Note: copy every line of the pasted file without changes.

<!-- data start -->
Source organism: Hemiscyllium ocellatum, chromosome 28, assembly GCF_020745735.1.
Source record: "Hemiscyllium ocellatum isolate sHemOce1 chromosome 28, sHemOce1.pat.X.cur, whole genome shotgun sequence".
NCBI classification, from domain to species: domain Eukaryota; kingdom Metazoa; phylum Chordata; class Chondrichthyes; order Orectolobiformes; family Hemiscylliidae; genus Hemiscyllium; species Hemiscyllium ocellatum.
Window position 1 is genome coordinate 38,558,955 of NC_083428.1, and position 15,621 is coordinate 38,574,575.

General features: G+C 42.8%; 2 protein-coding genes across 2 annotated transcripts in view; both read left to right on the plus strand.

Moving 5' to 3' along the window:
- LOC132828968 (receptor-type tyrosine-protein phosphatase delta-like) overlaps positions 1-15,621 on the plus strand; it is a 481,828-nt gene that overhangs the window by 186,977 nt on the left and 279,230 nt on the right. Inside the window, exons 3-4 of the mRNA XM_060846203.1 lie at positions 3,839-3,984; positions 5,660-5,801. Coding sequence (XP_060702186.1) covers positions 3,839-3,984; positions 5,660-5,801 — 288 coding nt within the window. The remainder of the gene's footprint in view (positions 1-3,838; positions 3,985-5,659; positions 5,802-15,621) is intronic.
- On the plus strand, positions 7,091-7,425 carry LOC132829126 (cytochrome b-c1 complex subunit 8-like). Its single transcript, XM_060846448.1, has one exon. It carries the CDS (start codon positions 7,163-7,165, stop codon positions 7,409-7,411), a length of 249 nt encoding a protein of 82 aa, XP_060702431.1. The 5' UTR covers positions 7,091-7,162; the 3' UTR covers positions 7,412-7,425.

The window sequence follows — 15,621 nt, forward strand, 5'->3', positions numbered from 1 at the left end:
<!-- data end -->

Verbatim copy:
Source organism: Hemiscyllium ocellatum, chromosome 28, assembly GCF_020745735.1.
Source record: "Hemiscyllium ocellatum isolate sHemOce1 chromosome 28, sHemOce1.pat.X.cur, whole genome shotgun sequence".
NCBI classification, from domain to species: domain Eukaryota; kingdom Metazoa; phylum Chordata; class Chondrichthyes; order Orectolobiformes; family Hemiscylliidae; genus Hemiscyllium; species Hemiscyllium ocellatum.
Window position 1 is genome coordinate 38,558,955 of NC_083428.1, and position 15,621 is coordinate 38,574,575.

General features: G+C 42.8%; 2 protein-coding genes across 2 annotated transcripts in view; both read left to right on the plus strand.

Moving 5' to 3' along the window:
- LOC132828968 (receptor-type tyrosine-protein phosphatase delta-like) overlaps positions 1-15,621 on the plus strand; it is a 481,828-nt gene that overhangs the window by 186,977 nt on the left and 279,230 nt on the right. Inside the window, exons 3-4 of the mRNA XM_060846203.1 lie at positions 3,839-3,984; positions 5,660-5,801. Coding sequence (XP_060702186.1) covers positions 3,839-3,984; positions 5,660-5,801 — 288 coding nt within the window. The remainder of the gene's footprint in view (positions 1-3,838; positions 3,985-5,659; positions 5,802-15,621) is intronic.
- On the plus strand, positions 7,091-7,425 carry LOC132829126 (cytochrome b-c1 complex subunit 8-like). Its single transcript, XM_060846448.1, has one exon. It carries the CDS (start codon positions 7,163-7,165, stop codon positions 7,409-7,411), a length of 249 nt encoding a protein of 82 aa, XP_060702431.1. The 5' UTR covers positions 7,091-7,162; the 3' UTR covers positions 7,412-7,425.

The window sequence follows — 15,621 nt, forward strand, 5'->3', positions numbered from 1 at the left end: